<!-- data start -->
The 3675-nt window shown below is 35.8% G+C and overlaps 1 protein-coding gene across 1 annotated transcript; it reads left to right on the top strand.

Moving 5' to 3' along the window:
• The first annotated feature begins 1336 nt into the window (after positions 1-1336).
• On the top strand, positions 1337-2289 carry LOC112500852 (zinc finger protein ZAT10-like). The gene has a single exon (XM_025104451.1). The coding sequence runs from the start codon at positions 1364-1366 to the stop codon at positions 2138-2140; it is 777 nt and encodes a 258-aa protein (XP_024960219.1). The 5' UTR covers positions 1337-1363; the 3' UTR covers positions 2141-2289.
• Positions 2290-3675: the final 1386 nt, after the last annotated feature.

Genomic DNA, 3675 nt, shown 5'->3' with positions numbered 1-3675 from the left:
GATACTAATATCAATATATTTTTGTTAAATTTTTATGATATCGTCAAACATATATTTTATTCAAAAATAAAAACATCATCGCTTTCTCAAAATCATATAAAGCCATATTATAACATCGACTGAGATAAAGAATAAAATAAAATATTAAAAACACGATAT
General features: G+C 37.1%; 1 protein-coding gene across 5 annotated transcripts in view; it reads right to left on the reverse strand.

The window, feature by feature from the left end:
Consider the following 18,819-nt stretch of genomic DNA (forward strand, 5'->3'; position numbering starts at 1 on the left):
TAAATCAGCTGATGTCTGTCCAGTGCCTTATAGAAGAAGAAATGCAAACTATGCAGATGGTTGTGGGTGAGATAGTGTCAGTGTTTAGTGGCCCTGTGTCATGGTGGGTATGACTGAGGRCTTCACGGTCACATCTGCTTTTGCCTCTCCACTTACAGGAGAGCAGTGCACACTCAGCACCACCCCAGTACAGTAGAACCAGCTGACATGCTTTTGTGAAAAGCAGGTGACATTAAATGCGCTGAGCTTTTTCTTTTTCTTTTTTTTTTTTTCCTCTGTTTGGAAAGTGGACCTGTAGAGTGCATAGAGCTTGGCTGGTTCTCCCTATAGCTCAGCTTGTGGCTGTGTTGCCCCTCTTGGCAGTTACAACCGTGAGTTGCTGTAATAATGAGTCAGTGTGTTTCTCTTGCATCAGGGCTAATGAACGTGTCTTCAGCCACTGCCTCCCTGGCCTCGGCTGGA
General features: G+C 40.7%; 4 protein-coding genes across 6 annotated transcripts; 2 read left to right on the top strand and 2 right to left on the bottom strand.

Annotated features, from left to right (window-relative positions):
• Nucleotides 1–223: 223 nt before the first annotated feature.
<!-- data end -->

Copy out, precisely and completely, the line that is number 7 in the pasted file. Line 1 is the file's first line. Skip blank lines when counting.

GATACTAATATCAATATATTTTTGTTAAATTTTTATGATATCGTCAAACATATATTTTATTCAAAAATAAAAACATCATCGCTTTCTCAAAATCATATAAAGCCATATTATAACATCGACTGAGATAAAGAATAAAATAAAATATTAAAAACACGATAT